Nowadays you tend to hear the phrase “Choose love over fear” quite often especially when dealing with issues of racism and even peoples’ reactions to the social crisis that we’re passing through right now.
That phrase is used to describe how when we are in fear, there is the possibility of becoming even more protective and more separate and intolerant. And if we choose love instead of fear, we are less likely to hate and to vilify others for thinking or acting differently than us.
What this phrase also tends to create is a vilifying of fear itself, as if fear was something to be avoided. We can become afraid of fear, avoiding it, suppressing it, judging ourselves and others for it, and even allowing it to rule our thoughts and actions (or lack thereof).
Societally speaking, there is, as Matthew Crawford puts it, “an ideology of safetyism” permeating social and health policy making, trying to eliminate risk and to keep people as safe as possible. It seems that “the safer we become, the more intolerable we are to any risk” he says. And also, we become more receptive to having corporate and government projects laid upon us.
In our personal lives, focusing on our safety and comfort is the domain of the comfort zone. It also seems that the more we hang out in the comfort zone, the less resilient and adaptable we become.
Since fear starts at the edge of our comfort zone, it’s important to learn to respond to fear, and in a way that is most appropriate and efficacious.
There are essentially 3 ways that we can respond to fear:
- We can be held captive by it.
- We can try to pretend it’s not there or make it an enemy.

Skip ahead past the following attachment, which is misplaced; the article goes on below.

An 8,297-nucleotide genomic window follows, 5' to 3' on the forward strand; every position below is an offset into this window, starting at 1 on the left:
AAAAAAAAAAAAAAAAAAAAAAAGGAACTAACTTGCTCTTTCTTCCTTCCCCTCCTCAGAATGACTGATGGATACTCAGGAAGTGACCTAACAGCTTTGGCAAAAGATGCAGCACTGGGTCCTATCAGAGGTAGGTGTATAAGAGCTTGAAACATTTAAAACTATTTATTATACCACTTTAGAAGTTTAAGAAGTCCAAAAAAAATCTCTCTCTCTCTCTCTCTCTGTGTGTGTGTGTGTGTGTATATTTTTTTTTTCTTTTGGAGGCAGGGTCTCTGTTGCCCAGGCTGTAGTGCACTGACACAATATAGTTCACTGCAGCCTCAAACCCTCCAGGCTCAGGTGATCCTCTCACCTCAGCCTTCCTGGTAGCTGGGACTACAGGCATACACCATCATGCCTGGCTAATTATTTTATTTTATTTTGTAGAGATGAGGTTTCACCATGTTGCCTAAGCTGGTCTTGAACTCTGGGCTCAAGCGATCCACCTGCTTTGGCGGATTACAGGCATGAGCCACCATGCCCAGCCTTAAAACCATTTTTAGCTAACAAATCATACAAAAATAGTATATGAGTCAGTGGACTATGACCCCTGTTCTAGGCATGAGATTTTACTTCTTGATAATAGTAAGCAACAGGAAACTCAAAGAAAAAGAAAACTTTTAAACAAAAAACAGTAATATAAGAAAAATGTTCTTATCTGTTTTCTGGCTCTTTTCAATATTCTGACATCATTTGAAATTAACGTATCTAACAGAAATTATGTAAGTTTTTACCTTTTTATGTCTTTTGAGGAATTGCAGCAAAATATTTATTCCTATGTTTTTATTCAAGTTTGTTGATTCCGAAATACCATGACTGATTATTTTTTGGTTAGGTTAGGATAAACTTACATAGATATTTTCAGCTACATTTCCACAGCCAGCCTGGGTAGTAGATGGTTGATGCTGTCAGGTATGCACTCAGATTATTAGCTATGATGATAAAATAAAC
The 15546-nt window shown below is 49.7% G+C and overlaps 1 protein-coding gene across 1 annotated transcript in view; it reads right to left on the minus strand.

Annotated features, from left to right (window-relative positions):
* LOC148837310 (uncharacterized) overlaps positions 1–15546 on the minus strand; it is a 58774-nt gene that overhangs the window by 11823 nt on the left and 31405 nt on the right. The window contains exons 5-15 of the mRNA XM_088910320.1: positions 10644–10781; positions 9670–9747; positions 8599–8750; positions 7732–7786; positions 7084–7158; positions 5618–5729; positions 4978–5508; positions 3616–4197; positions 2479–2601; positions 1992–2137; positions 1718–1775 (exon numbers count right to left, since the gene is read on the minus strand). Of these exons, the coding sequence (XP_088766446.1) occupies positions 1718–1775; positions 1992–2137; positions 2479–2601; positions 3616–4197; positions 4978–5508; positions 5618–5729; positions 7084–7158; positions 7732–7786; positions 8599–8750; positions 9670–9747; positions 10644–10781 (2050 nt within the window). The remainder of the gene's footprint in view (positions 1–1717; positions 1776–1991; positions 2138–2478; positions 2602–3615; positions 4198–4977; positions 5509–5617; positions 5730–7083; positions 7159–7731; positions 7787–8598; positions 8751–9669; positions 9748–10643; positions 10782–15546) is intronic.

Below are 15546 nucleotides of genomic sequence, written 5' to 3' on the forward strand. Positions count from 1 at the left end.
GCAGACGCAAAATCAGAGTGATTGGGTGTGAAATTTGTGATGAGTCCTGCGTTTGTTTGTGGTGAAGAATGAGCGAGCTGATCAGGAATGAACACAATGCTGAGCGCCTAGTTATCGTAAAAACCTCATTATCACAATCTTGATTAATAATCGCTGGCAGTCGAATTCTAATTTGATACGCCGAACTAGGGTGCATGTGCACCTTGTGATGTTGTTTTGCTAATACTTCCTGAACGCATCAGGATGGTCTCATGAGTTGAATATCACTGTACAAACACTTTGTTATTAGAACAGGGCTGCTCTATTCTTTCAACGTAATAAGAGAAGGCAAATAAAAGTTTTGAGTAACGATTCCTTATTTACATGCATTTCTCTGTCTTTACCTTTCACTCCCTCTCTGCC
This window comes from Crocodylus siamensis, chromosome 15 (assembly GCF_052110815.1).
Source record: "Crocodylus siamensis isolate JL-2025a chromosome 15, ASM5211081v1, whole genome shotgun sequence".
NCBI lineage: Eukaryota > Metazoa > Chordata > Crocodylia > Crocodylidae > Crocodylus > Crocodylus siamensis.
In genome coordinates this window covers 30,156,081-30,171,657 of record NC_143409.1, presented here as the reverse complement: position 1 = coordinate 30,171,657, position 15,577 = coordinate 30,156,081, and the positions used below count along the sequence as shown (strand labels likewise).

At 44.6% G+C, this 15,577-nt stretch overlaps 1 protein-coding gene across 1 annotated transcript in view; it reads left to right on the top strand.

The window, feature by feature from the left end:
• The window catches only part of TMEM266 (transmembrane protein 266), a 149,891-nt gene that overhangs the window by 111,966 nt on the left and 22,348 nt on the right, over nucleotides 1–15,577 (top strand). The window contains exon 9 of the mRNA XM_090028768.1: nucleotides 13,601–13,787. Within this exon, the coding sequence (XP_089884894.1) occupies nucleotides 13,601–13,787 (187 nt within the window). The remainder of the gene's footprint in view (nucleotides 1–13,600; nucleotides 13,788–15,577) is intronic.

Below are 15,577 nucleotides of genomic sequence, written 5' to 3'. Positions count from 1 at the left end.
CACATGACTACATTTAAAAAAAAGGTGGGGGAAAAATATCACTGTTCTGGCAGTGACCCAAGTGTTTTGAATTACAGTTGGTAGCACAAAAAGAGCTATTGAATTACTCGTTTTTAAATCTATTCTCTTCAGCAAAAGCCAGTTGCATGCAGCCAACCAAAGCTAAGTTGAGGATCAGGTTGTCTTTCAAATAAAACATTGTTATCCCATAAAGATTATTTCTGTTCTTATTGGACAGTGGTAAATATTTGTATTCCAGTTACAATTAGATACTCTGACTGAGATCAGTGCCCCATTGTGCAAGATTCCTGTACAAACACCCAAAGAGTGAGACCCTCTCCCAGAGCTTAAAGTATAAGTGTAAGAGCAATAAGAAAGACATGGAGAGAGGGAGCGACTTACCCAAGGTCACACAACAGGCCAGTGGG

- We can make friends with it.
So how can we make friends with it and why would we want to?
If we don’t make friends with it, it persists within us as tension and disconnection because to deny something that is happening in your body is to separate from it and fragment inside.
When we are either held captive by fear or when we make it an enemy, a physical and neurological separation happens. In New Age terms, they say we close our hearts. Neuroscientists will say we’re having a fight/flight reaction and parts of your brain are being hijacked by the amygdala and hippocampus. NeuroStructural chiropractors refer to it as part of NeuroStructural shift, tension in the spinal cord, flexion and stretching, like the bending of a straw and stretching chewing gum. This physical distortion of the spinal cord creates a freezing of the communication between your body and your brain. This state in the body forms the basis of most dysfunction and disease, cuts us off from our resilience and prevents us from adapting.
Making friends with fear is what we’re teaching you when you come into the office; to be present with the feelings and sensations in your body, without trying to change what you’re feeling. This is THE most powerful healing anyone can do and it’s right there for you, accessible at any time.
In the next article, we’ll have a look at what causes fear and how we can use it to our benefit.